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How long can you keep an opened bottle of wine?

2019-08-15T14:04:11.763Z

At the campsite or in the garden on a balmy summer evening: everyone sometimes opens a bottle of wine that does not go completely empty. How long can you actually keep such an opened bottle of wine?



At the campsite or in the garden on a balmy summer evening: everyone sometimes opens a bottle of wine that does not go completely empty. How long can you actually keep such an opened bottle of wine?

According to vinologist Martin van den Brink, red wines generally last longer than white wines. This is due to the dust tannin in the skin of the grape. That is a kind of natural preservative. Red wine is made with the skin of the grape, white wine only from the white juice in the grape.

Due to the high sugar content, sweet wines can often be kept longer than dry wines according to the vinologist. Sugar works just like tannin as a preservative. Wines with maturing in oak barrels also last longer, such as the famous white wine Bourgogne Chardonnay.

A sparkling wine, such as prosecco or champagne, can be kept open for the least, Van den Brink says. "Once open, it is best to drink sparkling wine within two days, because the bubbles will escape. This will turn it into a still wine, which will also oxidize."

Oxidation ensures that the quality of the wine deteriorates quickly once the bottle is opened. According to the vinologist, this is because oxygen is added to the wine, which causes a chemical process that often has a negative effect on taste.

Most wine can be kept for two days in the fridge, only sweet white wine lasts longer. (Photo: 123RF)

You can also store red wine in the refrigerator

But oxidation can also have positive effects. With some 'young' wines, it can actually work very well if the wine develops even further after the bottle has been opened, says vinologist Cathy Moerdijk. "For example, some young wines can still be completely 'locked'. Then the flavors will not come into their own. You should first let such a wine air or serve from a decanter to speed up that process."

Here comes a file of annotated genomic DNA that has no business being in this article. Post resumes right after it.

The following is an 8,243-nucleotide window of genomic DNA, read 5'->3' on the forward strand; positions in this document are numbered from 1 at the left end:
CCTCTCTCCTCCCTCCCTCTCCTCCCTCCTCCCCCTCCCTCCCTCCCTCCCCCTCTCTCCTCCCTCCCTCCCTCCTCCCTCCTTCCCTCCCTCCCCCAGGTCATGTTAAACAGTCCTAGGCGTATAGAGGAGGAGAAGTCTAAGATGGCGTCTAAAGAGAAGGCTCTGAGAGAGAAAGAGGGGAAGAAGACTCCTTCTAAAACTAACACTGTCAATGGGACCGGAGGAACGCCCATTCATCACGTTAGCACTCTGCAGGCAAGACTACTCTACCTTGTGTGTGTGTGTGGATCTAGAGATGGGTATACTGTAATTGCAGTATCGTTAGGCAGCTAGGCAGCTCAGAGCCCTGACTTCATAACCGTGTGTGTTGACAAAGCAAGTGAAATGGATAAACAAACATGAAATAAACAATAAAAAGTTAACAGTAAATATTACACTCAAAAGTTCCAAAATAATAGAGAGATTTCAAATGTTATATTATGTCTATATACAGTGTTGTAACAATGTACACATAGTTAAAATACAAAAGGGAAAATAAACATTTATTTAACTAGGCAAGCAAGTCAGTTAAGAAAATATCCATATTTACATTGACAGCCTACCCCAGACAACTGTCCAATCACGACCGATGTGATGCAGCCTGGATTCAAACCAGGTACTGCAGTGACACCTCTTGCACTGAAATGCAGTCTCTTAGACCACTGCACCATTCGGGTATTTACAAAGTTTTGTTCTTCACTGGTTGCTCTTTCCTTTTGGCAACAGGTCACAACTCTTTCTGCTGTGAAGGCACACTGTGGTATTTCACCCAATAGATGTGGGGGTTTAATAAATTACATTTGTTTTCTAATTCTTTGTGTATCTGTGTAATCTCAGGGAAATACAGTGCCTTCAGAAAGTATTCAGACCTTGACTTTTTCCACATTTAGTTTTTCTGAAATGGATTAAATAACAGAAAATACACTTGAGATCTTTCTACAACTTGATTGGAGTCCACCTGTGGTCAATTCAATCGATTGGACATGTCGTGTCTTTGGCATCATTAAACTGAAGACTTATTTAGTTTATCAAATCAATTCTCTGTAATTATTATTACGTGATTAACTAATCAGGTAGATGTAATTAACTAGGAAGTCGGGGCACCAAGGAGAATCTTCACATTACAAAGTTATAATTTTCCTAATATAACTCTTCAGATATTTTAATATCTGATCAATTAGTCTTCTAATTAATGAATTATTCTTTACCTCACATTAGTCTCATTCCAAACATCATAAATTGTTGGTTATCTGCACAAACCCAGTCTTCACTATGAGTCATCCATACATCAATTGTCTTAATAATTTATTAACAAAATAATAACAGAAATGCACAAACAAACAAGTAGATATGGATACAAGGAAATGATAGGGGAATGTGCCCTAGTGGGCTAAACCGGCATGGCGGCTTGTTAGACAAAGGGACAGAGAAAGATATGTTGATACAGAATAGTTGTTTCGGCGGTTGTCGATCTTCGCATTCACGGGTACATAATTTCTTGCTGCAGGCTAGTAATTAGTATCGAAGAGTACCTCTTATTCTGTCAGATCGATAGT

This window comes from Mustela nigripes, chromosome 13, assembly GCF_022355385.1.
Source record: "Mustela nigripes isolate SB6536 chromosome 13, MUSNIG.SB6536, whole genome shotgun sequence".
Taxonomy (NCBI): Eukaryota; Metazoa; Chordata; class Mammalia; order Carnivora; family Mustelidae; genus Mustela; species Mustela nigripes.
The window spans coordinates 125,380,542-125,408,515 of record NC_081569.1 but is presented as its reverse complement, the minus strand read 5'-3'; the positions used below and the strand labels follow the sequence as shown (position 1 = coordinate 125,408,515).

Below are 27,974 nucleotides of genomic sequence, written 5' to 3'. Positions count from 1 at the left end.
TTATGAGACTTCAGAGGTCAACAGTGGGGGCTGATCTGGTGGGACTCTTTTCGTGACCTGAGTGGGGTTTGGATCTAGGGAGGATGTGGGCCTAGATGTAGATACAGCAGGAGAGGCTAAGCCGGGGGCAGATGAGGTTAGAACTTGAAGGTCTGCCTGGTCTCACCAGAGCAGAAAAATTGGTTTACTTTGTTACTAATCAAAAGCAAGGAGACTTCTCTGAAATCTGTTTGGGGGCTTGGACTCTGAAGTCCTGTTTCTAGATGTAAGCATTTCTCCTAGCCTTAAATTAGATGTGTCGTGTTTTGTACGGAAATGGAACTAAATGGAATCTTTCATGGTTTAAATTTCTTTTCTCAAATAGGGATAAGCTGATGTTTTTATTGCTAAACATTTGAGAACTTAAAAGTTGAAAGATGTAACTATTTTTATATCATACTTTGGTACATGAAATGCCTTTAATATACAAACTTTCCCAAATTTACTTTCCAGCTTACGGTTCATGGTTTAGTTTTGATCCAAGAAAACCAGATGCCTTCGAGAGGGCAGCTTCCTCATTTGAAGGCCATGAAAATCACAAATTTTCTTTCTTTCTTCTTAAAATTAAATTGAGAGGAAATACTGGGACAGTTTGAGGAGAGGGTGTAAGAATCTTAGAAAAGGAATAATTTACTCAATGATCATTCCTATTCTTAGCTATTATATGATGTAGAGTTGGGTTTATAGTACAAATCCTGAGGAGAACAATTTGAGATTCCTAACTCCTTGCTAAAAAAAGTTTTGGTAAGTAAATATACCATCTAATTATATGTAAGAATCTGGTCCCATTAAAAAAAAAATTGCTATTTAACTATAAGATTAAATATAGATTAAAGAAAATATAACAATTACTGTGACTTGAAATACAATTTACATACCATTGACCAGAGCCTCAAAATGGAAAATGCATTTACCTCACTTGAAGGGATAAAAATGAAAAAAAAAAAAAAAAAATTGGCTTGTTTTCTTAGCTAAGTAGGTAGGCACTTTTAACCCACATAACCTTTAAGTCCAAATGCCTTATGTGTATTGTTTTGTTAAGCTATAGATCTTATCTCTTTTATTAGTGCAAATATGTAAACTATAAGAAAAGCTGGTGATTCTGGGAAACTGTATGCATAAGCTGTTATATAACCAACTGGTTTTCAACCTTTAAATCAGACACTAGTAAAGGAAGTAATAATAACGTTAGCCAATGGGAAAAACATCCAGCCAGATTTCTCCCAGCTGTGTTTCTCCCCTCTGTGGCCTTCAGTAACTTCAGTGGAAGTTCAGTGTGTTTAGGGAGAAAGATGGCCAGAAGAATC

Guidelines for storing wine in the refrigerator after opening

  • Dry white wine: two days
  • Sweet white wine: six days
  • Sparkling wine: two days
  • Red wine: two to three days
  • Rosé: two days

To postpone the negative oxidation process for as long as possible, it certainly helps to put the wine in the fridge, says Moerdijk. This also applies to red wine, which is often said to be better stored outside the fridge. "Because of the lower temperature, all types of wine develop less quickly. You have to get red wine out of the fridge on time before you want to drink it."

Another tip from the vinologist to keep your wine good for as long as possible is to use a vacuum pump. With this you extract the oxygen from the bottle and you extend the life. Although according to Moerdijk it can also be at the expense of the aromas.

Those who do not have it at home can also use a small plastic water bottle, says Moerdijk. "You pour wine in. Then squeeze the wine until it is at the very top of the bottle, then the air is out. Then you quickly turn the cap on and put the bottle in the fridge."

"Wine becomes tasteless and falls apart"

To determine whether you can still drink an opened bottle of wine, it is best to use your senses, the experts say. When the oxidation process persists too long, wine becomes tasteless and empty, says Moerdijk. "It is falling apart. An 'empty' flavor without fruit remains."

Tips to keep your wine as long as possible

  • Do not put your bottle of white wine on the table, but close it immediately after opening in the refrigerator
  • Use a vacuum pump, but don't pump for too long, then you remove the aromas from the bottle
  • Store all types of opened wine bottles in the refrigerator
  • Use a special champagne cap for bottles with bubbles
  • Always put the cork or cap back in or on the bottle when you store it

"The wine can also become bitter," adds Van den Brink. In addition, according to him, the wine can discolour. White wine can turn yellow or brown and red wine light orange-brown. Moerdijk: "If you smell the bottle and the smell is sour or you are disappointed, then you probably should not drink it anymore."

Source: nunl

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